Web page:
There is no possibility that Fujitsu Ltd will abandon its IBM compatibility policy for mainframes, because Fujitsu considers that IBM provides the industry standard. So declared Fujitsu’s president Takume Yamamoto at the Foreign Press Club in Tokyo last week, no doubt hoping that the statement will lay to rest forever the suggestions that the company […]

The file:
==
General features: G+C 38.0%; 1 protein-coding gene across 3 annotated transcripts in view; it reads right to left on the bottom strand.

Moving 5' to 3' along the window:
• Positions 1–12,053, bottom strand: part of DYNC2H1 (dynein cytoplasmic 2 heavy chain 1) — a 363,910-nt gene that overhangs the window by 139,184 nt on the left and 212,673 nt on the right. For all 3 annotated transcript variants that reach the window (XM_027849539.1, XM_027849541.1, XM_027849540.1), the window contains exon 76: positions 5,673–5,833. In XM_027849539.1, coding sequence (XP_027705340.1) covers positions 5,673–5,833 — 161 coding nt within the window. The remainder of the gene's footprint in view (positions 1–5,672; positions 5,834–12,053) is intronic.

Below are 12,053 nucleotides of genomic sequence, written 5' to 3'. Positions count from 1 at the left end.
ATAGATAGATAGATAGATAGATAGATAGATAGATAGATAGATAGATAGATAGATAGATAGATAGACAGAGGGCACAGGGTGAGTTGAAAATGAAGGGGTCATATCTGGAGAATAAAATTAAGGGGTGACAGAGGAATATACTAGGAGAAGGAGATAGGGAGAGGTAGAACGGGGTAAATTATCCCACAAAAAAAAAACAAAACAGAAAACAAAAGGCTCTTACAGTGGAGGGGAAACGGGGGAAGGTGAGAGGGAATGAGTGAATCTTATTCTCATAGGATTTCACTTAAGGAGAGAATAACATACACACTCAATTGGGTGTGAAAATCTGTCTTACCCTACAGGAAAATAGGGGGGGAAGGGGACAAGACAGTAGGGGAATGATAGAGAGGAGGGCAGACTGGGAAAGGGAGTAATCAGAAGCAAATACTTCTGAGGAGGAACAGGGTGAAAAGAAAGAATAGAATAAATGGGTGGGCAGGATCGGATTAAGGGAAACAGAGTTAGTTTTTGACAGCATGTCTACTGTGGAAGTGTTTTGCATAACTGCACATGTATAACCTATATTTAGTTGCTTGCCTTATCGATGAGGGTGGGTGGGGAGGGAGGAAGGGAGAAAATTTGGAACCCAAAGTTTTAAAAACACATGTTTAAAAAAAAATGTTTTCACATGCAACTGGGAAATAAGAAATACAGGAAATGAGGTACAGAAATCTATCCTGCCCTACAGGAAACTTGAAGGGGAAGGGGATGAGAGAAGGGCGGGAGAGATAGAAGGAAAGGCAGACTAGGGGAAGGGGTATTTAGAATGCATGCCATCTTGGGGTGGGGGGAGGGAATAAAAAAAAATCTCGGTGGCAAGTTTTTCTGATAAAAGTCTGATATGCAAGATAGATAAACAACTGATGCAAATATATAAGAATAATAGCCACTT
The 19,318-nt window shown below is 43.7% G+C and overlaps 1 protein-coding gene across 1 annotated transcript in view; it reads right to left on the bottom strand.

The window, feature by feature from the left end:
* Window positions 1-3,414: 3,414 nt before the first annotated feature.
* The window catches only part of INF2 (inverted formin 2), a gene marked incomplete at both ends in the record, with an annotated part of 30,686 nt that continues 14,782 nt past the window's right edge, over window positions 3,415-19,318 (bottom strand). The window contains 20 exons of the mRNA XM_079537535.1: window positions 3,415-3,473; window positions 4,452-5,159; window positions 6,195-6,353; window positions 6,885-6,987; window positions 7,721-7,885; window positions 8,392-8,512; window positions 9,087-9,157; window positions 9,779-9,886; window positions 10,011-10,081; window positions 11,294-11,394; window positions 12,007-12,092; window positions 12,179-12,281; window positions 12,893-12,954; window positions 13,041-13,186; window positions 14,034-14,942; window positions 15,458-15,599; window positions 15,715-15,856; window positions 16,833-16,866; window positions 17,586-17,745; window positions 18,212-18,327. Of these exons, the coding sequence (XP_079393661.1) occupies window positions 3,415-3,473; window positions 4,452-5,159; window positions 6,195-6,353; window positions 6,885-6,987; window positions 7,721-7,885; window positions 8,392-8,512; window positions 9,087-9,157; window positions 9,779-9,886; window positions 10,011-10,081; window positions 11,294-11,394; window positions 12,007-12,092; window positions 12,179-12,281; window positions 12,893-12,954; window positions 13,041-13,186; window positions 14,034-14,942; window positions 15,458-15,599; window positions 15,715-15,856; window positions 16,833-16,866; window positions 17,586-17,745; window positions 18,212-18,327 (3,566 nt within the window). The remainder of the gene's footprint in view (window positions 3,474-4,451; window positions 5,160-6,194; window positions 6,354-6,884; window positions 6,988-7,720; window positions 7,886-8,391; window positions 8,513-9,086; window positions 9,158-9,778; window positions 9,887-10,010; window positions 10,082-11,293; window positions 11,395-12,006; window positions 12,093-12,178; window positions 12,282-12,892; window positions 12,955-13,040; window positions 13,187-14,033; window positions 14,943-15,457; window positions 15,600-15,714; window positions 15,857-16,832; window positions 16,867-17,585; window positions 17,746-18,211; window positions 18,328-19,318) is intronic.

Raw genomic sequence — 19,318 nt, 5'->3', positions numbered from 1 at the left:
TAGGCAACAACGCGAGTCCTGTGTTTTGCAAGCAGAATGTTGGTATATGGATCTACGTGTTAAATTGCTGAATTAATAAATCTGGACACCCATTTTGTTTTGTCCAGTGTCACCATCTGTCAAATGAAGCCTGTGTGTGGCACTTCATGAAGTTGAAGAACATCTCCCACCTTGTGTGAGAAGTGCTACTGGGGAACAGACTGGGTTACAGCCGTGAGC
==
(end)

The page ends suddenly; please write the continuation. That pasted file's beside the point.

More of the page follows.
There is no possibility that Fujitsu Ltd will abandon its IBM compatibility policy for mainframes, because Fujitsu considers that IBM provides the industry standard. So declared Fujitsu’s president Takume Yamamoto at the Foreign Press Club in Tokyo last week, no doubt hoping that the statement will lay to rest forever the suggestions that the company might abandon its policy of maintaining full compatibility with MVS in its mainframe operating system. There was a time when the company gave out weak noises about its commitment to IBM compatibility – but that was before Fujitsu won its stunning victory over IBM before the American Arbitration Association, which gives it privileged access to the source code of future MVS releases. In non mainframe areas, said Mr Yamamoto, Fujitsu will pursue its own directions. Turning to other themes, he declared that a global strategy and outlook is essential for success. Fujitsu currently has 10 foreign factories in six countries – Spain, Ireland, Singapore, South Korea, Malaysia and the one that is being established in Thailand. His message is that Fujitsu is trying to be a cross-cultural company – of its 35 overseas subsidiaries, 14 currently have local nationals as president. Its biggest overseas investment, not too surprisingly, is in the US, where it is investing $70m building its semiconductor plant in Gresham, Oregon. Nevertheless only 3% of total production is currently manufactured outside Japan and accounts for 15% of all overseas revenue: the target is to raise overseas output to 10% of the total. Basic research is rather less international, and there are so far no foreigners participating in basic research, and only about 20 in applications research, including those employed overseas. And a foreigner on the Fujitsu board? Forget it. On foreign trade, he said that 10% of the semiconductors used by Fujitsu, worth $220m, were currently procured from the US. Asked what he thought about the US Semiconductor Industry Association recommendation that this be raised to 20%, he said that Japanese companies always want to buy something if it was cheap and good, and he saw no impediment to increasing purchases to 20% if the right products were available. On the personal computer market, he said that although Fujitsu has been steadily losing market share to NEC Corp, sales last year were 1.8 times those of 1986, and he was confident that the growth rate would continue. And back on the mainframe front, Fujitsu remained bullish about the long-term future: despite all the excitement about the Tron project, and increasingly powerful microprocessors, mainframes would not go away.